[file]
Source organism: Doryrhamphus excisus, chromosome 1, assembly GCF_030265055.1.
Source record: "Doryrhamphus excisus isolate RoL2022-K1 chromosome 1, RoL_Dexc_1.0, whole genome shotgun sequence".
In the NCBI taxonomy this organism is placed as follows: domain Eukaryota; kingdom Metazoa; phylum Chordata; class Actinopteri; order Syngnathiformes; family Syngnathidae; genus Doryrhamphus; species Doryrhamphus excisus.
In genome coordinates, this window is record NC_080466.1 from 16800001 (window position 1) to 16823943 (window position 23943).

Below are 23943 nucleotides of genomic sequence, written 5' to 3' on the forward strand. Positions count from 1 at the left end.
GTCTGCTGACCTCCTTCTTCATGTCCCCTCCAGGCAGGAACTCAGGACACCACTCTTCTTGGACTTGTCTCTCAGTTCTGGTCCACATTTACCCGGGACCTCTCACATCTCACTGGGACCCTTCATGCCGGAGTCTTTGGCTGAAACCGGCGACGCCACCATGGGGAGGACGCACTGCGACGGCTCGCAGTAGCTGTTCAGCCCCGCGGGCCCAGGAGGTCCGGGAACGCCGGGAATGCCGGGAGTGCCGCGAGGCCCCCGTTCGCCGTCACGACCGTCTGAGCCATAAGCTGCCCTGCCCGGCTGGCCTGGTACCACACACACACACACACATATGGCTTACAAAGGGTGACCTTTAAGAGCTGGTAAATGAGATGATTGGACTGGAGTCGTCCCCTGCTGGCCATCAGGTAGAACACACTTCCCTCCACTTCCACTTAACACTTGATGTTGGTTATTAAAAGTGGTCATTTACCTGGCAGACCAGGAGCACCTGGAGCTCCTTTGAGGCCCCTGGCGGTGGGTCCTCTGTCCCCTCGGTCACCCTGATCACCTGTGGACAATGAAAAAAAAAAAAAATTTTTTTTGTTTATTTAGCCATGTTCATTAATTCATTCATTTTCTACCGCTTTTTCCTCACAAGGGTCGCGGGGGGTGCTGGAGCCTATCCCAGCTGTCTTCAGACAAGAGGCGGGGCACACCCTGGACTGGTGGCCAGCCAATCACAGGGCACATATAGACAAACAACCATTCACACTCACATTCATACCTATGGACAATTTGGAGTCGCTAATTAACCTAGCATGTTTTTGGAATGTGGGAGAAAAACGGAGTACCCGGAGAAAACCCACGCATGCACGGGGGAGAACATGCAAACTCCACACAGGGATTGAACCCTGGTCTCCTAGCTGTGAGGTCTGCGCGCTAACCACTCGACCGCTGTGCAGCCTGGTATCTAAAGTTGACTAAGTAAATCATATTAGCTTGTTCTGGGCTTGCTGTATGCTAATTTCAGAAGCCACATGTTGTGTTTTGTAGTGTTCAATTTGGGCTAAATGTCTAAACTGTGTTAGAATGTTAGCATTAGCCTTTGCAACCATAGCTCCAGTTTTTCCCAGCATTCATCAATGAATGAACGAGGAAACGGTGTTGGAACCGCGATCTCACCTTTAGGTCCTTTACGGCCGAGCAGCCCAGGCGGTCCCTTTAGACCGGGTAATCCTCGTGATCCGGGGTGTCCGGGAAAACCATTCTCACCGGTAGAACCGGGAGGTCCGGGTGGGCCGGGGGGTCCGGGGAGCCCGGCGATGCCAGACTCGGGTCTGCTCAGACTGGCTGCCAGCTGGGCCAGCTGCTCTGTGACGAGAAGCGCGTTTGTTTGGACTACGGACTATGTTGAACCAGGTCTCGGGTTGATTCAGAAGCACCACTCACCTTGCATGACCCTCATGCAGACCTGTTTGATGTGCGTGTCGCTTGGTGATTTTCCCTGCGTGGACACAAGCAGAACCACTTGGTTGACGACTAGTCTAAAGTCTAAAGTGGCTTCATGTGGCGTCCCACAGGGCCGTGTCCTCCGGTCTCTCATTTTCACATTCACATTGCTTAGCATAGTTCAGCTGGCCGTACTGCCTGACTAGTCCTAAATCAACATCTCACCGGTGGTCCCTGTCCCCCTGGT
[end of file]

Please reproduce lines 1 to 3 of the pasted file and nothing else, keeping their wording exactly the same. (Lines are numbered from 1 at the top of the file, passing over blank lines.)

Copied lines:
Source organism: Doryrhamphus excisus, chromosome 1, assembly GCF_030265055.1.
Source record: "Doryrhamphus excisus isolate RoL2022-K1 chromosome 1, RoL_Dexc_1.0, whole genome shotgun sequence".
In the NCBI taxonomy this organism is placed as follows: domain Eukaryota; kingdom Metazoa; phylum Chordata; class Actinopteri; order Syngnathiformes; family Syngnathidae; genus Doryrhamphus; species Doryrhamphus excisus.